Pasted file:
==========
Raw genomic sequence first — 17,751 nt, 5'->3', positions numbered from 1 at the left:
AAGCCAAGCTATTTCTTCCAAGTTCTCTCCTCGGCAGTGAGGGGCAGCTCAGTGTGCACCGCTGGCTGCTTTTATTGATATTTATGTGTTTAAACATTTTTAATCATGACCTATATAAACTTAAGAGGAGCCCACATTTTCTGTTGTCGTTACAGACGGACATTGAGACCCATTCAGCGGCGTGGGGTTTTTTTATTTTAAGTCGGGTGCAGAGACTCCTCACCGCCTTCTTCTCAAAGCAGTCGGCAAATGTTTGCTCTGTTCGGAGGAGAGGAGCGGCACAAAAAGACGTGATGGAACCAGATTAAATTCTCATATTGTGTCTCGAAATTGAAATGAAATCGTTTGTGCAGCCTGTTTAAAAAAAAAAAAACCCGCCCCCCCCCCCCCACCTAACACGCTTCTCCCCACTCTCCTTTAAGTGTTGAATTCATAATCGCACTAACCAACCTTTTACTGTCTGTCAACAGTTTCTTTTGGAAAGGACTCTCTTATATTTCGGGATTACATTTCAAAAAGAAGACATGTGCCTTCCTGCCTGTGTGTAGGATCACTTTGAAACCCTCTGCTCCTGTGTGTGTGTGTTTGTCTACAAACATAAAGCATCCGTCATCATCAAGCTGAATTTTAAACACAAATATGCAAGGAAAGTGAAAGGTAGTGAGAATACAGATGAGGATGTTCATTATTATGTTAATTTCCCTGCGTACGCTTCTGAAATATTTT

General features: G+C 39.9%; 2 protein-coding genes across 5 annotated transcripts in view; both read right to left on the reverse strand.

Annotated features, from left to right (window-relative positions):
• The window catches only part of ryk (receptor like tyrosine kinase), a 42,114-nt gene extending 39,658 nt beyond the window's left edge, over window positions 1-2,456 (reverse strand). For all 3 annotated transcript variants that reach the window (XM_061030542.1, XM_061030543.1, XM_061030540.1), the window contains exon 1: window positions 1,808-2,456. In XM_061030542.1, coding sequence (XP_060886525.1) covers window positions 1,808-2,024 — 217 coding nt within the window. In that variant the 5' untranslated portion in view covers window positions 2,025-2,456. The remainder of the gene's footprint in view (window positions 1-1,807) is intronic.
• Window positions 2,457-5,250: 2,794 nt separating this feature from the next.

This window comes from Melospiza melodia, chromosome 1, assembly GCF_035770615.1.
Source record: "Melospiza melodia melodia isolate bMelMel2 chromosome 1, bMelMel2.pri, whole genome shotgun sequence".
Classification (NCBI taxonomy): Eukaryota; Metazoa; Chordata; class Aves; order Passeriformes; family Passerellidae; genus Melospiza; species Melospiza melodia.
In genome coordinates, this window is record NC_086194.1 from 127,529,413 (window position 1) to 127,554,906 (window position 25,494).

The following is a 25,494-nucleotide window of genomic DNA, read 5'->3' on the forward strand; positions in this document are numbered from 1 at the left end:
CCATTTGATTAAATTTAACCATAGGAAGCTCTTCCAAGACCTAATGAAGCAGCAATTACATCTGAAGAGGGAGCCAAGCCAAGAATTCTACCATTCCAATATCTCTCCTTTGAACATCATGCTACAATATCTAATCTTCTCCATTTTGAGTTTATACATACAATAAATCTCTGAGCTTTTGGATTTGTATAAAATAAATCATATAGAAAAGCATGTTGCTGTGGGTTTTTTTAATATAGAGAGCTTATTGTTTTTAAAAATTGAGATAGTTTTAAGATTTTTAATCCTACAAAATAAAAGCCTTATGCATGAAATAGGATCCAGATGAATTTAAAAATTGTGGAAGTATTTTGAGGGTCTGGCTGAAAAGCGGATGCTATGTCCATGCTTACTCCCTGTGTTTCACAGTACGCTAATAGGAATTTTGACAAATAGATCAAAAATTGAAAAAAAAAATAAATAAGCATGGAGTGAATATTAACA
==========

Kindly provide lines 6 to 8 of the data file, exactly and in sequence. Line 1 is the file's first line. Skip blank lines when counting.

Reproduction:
• Window positions 2,457-5,250: 2,794 nt separating this feature from the next.

This window comes from Melospiza melodia, chromosome 1, assembly GCF_035770615.1.
Source record: "Melospiza melodia melodia isolate bMelMel2 chromosome 1, bMelMel2.pri, whole genome shotgun sequence".